We’ve received multiple tips over the past few days that three digital creatives at TBWA\Chiat\Day LA who worked on the Infiniti account have left the agency. From what sources tell us, senior interactive AD Kirk Williams, senior copywriter Eric Haugen and AD Jose Eslinger have called it quits. Word is that Williams (right), who had been with Chiat for two years, is headed to Saatchi & Saatchi. We’ve contacted two of the parties involved (allegedly) but have yet to hear back, but reliable spies say it’s so.
Archives: October 2010
We’ve received confirmation from Deutsch LA that Kevin Butler–no, not the fictional Playstation pitchman–has left the agency. Butler was a senior writer on HTC’s “You” campaign, which launched just around this time last year. While Deutsch couldn’t confirm where he’s headed, sources are telling us that he’s going to TBWA\Media Arts Lab to work on the Apple business.
If that weren’t enough, we received a link to this website that’s apparently Butler’s where he’s published a bunch of old, scribbled ideas while he was at Deutsch, where he spent 4 1/2 years. Does someone have some ‘splaining to do?
-Isotoner introduces smarTouch gloves. Wait, where’s Dan Marino?
-WPP invested $5 million in Facebook management system, Buddy Media. link
-Definition6 launched Def6Video, a website dedicated to the agency’s video and audio production and post-production operations in its New York City office. link
-Political candidates roll out the children in their final campaign pitches. link
-Best Buy employees now resort to posting ads on Craigslist. link
Victors & Spoils has just announced a new brief in its Squirrel Fight for Oakley. The assignment is to create a disruptive and provocative script for video content under 2 mins. Oakley is prepared to buy and greenlight five scripts from this contest – at $4,000 per script. That’s like 2 months rent in NYC, people!
Evan Fry, the man himself, has this to say about the brief:
“Here at V&S we’re huge fans of Oakley. And John’s been connected to their CMO Scott Bowers for a long time. So this is an assignment we’re really happy to be helping shape up for those guys. The ask is awesome: Because Oakley means so many different things to so many different people, due to its diverse product offering and history and multiple-segment relevance – etc – let’s let a diverse group of folks take a crack at conjuring up provocative, relevant, disruptive video content that has what it takes to hopefully maybe even ‘go viral.’ And we’re here to help shepherd the ideas along and make sure Oakley get to pick from a wide range of awesome scripts. Then hopefully produce four or five. So this is truly a pet project and we couldn’t be more psyched to get some stuff made for some great creatives and for a killer brand.”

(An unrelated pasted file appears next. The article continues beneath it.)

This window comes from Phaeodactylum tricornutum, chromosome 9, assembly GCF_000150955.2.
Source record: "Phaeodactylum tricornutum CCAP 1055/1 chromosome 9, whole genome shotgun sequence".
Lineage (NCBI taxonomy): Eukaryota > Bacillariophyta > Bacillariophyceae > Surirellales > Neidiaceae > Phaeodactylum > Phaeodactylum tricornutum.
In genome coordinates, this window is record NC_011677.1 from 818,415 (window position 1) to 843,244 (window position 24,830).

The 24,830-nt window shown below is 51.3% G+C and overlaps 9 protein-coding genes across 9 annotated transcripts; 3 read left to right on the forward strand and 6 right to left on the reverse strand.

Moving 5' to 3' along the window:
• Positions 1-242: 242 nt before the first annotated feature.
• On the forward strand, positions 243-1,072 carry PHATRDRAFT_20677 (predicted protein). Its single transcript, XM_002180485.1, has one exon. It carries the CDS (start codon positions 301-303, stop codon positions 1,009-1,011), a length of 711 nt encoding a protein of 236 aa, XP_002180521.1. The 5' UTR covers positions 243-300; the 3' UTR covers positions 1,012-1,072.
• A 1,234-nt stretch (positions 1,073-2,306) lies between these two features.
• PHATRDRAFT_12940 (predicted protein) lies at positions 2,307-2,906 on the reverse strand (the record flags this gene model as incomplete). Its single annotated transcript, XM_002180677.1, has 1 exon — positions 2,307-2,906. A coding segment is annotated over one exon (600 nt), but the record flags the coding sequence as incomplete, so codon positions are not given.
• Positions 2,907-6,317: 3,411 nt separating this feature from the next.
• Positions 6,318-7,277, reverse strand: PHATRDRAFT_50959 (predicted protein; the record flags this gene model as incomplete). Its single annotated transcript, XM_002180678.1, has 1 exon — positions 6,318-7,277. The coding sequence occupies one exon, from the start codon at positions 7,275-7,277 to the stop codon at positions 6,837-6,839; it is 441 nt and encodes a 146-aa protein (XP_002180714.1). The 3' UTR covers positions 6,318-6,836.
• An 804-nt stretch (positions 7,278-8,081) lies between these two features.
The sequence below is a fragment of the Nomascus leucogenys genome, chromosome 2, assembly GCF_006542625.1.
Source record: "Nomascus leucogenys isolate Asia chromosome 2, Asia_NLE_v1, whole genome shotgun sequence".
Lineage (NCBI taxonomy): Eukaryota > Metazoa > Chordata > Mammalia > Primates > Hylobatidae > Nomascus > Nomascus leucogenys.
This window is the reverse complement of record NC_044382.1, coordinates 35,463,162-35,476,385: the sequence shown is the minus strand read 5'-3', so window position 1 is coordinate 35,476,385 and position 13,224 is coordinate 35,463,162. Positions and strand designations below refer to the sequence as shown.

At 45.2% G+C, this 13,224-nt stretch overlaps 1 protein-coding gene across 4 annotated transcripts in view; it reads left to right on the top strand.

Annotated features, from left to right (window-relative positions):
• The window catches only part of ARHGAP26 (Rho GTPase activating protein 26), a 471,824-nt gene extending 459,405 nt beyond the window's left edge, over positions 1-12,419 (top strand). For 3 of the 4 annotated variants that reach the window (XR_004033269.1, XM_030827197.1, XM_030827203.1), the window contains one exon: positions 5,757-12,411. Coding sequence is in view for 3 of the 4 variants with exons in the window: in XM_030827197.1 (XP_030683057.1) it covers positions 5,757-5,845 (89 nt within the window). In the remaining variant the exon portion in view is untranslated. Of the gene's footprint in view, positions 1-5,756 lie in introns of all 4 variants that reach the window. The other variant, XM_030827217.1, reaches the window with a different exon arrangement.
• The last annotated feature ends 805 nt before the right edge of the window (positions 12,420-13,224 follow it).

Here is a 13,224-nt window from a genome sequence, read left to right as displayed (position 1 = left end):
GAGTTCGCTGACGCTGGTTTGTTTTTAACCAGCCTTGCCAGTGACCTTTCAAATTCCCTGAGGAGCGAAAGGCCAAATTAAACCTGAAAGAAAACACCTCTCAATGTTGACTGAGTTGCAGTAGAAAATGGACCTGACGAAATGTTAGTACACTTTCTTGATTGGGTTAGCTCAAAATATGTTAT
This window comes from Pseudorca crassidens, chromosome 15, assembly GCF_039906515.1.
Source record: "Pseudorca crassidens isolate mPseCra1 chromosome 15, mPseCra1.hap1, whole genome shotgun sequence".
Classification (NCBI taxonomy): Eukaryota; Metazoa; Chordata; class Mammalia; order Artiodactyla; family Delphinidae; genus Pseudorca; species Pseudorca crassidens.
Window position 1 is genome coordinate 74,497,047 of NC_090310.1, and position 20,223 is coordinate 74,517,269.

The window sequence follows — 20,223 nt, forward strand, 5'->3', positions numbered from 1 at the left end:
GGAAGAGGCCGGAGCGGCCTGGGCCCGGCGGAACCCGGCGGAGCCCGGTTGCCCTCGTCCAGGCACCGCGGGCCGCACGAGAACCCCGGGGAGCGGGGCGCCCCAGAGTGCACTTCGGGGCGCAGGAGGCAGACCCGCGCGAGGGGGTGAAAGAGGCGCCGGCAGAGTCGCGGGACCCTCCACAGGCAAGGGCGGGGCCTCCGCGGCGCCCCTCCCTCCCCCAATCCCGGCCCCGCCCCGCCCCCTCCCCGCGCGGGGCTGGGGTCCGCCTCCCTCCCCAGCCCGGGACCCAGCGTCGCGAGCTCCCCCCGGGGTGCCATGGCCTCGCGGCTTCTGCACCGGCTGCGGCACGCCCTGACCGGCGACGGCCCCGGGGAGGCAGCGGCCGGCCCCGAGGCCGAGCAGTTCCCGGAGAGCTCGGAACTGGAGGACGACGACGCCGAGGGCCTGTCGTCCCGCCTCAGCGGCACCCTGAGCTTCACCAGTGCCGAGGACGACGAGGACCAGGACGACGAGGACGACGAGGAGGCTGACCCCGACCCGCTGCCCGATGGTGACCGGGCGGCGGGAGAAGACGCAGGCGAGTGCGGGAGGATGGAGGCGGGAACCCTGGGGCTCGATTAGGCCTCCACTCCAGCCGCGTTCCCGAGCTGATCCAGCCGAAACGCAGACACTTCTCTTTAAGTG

-It had to come to this. Cablevision customers file $450 million lawsuit over Fox blackout. link
-NYC’s anti-smoking campaign: Apparently working! *cough* link
-Katy Perry makes us all say meow with her new perfume ad (above). link
-Gravity, or the shop formerly known as RhinoFX, opened a West Coast office in Santa Monica. link
-Kellogg’s appointed Glue Isobar to handle its pan-Euro digital ad duties. link
-CBS is seeking sponsors for its broadcast of 3D sporting events. link
-Method just published the seventh piece in its 10×10 series. link
-Sunglass Hut is looking for a “fabulous” blogger, who could earn $100K. link
-NYC will play host to @BrandsConf, which will explore the “humanization of brands.” link
Now that they’re done with their Alaska experiment, San Fran-based shop Pereira & O’Dell is back to ramping up staff as they’ve announced that Jonathan Woytek is joining as interactive creative director. In the process, Woytek will be teaming up with Shu Lai, across all digital creative with a focus on “people-centric innovation”, whatever that means. His portfolio includes work from Microsoft, Intel, HP, Tom’s Shoes, and Boys and Girls Clubs of America. PJ Pereira, namesake and CCO of Pereira & O’Dell, has an interesting description of Woytek, saying in his statement, “Jonathan is a utilitopian. He envisions an idealistic world where design solves the problem for a client and a successful platform is driven by the customer.”
Here’s the thing, in all my years of working on the creative side, I have yet to have a positive experience when someone from a UX background makes the jump to CD. Most of the time, the new guy puts way too much focus on the logistical back end stuff vs. the big idea. From Woytek’s LinkedIn profile though, he seems to have many fans, so we hope for his sake that he really is legit when it comes to good work. It also helps that under his list of “professional goals” he cites “make great work” as his only goal. Whatevs, congratulations to P & O (ya like that acronym?) on scoring this UX veteran.